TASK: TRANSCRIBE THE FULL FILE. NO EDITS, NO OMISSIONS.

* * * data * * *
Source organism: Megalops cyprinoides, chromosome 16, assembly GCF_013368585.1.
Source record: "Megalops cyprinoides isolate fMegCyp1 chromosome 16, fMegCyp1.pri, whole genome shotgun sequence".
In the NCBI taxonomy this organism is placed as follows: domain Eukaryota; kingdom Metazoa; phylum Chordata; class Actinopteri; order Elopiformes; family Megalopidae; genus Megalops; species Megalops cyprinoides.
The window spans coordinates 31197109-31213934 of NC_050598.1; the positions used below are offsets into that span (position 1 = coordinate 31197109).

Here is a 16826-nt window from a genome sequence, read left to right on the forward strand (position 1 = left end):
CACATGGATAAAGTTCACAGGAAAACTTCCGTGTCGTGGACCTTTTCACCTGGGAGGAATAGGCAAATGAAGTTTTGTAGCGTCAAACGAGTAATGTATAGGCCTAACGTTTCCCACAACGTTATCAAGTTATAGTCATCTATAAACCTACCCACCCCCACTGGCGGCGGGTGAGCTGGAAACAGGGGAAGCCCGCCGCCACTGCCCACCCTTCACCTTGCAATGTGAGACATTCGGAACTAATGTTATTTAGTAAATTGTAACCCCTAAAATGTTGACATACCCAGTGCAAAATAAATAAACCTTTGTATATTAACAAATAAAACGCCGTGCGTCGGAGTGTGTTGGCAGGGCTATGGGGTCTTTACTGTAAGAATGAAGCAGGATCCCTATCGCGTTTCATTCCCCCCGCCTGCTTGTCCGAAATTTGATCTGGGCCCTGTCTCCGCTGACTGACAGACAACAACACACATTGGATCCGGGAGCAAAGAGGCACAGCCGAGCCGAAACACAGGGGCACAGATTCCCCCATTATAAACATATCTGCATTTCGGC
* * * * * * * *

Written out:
Source organism: Megalops cyprinoides, chromosome 16, assembly GCF_013368585.1.
Source record: "Megalops cyprinoides isolate fMegCyp1 chromosome 16, fMegCyp1.pri, whole genome shotgun sequence".
In the NCBI taxonomy this organism is placed as follows: domain Eukaryota; kingdom Metazoa; phylum Chordata; class Actinopteri; order Elopiformes; family Megalopidae; genus Megalops; species Megalops cyprinoides.
The window spans coordinates 31197109-31213934 of NC_050598.1; the positions used below are offsets into that span (position 1 = coordinate 31197109).

Here is a 16826-nt window from a genome sequence, read left to right on the forward strand (position 1 = left end):
CACATGGATAAAGTTCACAGGAAAACTTCCGTGTCGTGGACCTTTTCACCTGGGAGGAATAGGCAAATGAAGTTTTGTAGCGTCAAACGAGTAATGTATAGGCCTAACGTTTCCCACAACGTTATCAAGTTATAGTCATCTATAAACCTACCCACCCCCACTGGCGGCGGGTGAGCTGGAAACAGGGGAAGCCCGCCGCCACTGCCCACCCTTCACCTTGCAATGTGAGACATTCGGAACTAATGTTATTTAGTAAATTGTAACCCCTAAAATGTTGACATACCCAGTGCAAAATAAATAAACCTTTGTATATTAACAAATAAAACGCCGTGCGTCGGAGTGTGTTGGCAGGGCTATGGGGTCTTTACTGTAAGAATGAAGCAGGATCCCTATCGCGTTTCATTCCCCCCGCCTGCTTGTCCGAAATTTGATCTGGGCCCTGTCTCCGCTGACTGACAGACAACAACACACATTGGATCCGGGAGCAAAGAGGCACAGCCGAGCCGAAACACAGGGGCACAGATTCCCCCATTATAAACATATCTGCATTTCGGC